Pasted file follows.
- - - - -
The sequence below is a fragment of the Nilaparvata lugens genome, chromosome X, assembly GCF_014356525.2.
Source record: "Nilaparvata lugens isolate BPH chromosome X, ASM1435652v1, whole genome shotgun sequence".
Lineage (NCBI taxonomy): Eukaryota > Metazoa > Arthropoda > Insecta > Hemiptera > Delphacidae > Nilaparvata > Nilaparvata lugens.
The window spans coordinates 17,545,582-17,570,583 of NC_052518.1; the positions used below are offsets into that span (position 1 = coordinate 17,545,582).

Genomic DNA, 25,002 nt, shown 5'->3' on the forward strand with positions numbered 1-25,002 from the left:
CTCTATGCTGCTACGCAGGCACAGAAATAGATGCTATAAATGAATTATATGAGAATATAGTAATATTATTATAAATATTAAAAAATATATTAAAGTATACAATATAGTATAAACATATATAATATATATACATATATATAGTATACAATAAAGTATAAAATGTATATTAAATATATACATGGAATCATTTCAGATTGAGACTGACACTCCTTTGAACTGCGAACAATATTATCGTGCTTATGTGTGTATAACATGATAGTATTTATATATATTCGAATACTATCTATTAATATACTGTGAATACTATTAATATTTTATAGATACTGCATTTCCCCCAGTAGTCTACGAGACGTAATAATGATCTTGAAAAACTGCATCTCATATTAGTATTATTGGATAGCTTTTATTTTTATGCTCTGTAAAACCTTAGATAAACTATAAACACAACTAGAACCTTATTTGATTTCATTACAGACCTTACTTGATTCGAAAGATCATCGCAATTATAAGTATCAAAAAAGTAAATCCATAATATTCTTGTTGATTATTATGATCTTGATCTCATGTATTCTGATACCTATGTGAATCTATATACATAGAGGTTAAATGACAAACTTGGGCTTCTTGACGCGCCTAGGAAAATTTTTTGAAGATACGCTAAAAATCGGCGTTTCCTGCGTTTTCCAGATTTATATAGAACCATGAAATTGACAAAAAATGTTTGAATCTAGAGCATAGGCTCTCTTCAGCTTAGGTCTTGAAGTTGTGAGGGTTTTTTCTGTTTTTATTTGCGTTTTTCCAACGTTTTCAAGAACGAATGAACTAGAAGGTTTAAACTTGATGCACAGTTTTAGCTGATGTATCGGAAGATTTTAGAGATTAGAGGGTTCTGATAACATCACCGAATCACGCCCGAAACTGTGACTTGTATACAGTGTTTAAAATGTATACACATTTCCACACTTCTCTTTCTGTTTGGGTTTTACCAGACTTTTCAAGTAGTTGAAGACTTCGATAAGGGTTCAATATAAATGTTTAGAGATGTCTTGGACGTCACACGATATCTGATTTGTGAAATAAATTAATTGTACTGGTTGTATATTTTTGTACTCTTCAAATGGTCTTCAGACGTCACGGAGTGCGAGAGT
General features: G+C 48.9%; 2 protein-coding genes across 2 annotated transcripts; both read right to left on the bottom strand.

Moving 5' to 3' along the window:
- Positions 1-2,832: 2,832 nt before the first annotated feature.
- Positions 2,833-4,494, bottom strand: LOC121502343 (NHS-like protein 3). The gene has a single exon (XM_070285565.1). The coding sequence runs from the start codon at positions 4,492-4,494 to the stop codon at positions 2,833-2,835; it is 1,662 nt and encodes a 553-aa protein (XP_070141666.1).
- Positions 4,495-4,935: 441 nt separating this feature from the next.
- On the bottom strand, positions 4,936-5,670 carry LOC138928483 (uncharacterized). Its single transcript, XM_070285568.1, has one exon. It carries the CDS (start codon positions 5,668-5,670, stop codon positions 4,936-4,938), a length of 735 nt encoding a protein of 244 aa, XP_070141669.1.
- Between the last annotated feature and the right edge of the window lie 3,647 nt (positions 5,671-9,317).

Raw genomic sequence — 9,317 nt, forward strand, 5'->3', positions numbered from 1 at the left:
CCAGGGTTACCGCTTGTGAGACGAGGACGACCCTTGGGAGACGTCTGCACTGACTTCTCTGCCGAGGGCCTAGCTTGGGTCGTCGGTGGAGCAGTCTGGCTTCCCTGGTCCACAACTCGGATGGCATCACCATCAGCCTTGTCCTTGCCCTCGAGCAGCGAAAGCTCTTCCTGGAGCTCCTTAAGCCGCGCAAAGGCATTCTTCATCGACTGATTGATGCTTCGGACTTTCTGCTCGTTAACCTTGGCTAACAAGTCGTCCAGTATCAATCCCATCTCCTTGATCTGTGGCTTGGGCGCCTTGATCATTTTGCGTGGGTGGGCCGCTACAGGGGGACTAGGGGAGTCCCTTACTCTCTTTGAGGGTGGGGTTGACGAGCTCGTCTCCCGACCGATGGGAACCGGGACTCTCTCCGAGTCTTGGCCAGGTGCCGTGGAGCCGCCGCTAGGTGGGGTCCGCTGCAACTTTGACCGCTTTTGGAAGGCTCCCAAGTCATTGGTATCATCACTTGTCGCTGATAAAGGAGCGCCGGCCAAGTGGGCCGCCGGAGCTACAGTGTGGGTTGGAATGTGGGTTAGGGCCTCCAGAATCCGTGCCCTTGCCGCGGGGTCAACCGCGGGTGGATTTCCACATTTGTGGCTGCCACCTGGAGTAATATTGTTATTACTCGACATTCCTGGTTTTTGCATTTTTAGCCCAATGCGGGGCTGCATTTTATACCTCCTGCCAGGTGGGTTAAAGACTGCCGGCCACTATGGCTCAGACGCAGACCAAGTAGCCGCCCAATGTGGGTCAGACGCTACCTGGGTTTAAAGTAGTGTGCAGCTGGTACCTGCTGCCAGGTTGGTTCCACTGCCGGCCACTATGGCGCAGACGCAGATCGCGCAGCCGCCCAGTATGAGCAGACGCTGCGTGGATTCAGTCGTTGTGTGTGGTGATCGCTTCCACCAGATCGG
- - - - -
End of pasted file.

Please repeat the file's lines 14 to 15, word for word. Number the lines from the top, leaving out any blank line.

Raw genomic sequence — 9,317 nt, forward strand, 5'->3', positions numbered from 1 at the left:
CCAGGGTTACCGCTTGTGAGACGAGGACGACCCTTGGGAGACGTCTGCACTGACTTCTCTGCCGAGGGCCTAGCTTGGGTCGTCGGTGGAGCAGTCTGGCTTCCCTGGTCCACAACTCGGATGGCATCACCATCAGCCTTGTCCTTGCCCTCGAGCAGCGAAAGCTCTTCCTGGAGCTCCTTAAGCCGCGCAAAGGCATTCTTCATCGACTGATTGATGCTTCGGACTTTCTGCTCGTTAACCTTGGCTAACAAGTCGTCCAGTATCAATCCCATCTCCTTGATCTGTGGCTTGGGCGCCTTGATCATTTTGCGTGGGTGGGCCGCTACAGGGGGACTAGGGGAGTCCCTTACTCTCTTTGAGGGTGGGGTTGACGAGCTCGTCTCCCGACCGATGGGAACCGGGACTCTCTCCGAGTCTTGGCCAGGTGCCGTGGAGCCGCCGCTAGGTGGGGTCCGCTGCAACTTTGACCGCTTTTGGAAGGCTCCCAAGTCATTGGTATCATCACTTGTCGCTGATAAAGGAGCGCCGGCCAAGTGGGCCGCCGGAGCTACAGTGTGGGTTGGAATGTGGGTTAGGGCCTCCAGAATCCGTGCCCTTGCCGCGGGGTCAACCGCGGGTGGATTTCCACATTTGTGGCTGCCACCTGGAGTAATATTGTTATTACTCGACATTCCTGGTTTTTGCATTTTTAGCCCAATGCGGGGCTGCATTTTATACCTCCTGCCAGGTGGGTTAAAGACTGCCGGCCACTATGGCTCAGACGCAGACCAAGTAGCCGCCCAATGTGGGTCAGACGCTACCTGGGTTTAAAGTAGTGTGCAGCTGGTACCTGCTGCCAGGTTGGTTCCACTGCCGGCCACTATGGCGCAGACGCAGATCGCGCAGCCGCCCAGTATGAGCAGACGCTGCGTGGATTCAGTCGTTGTGTGTGGTGATCGCTTCCACCAGATCGG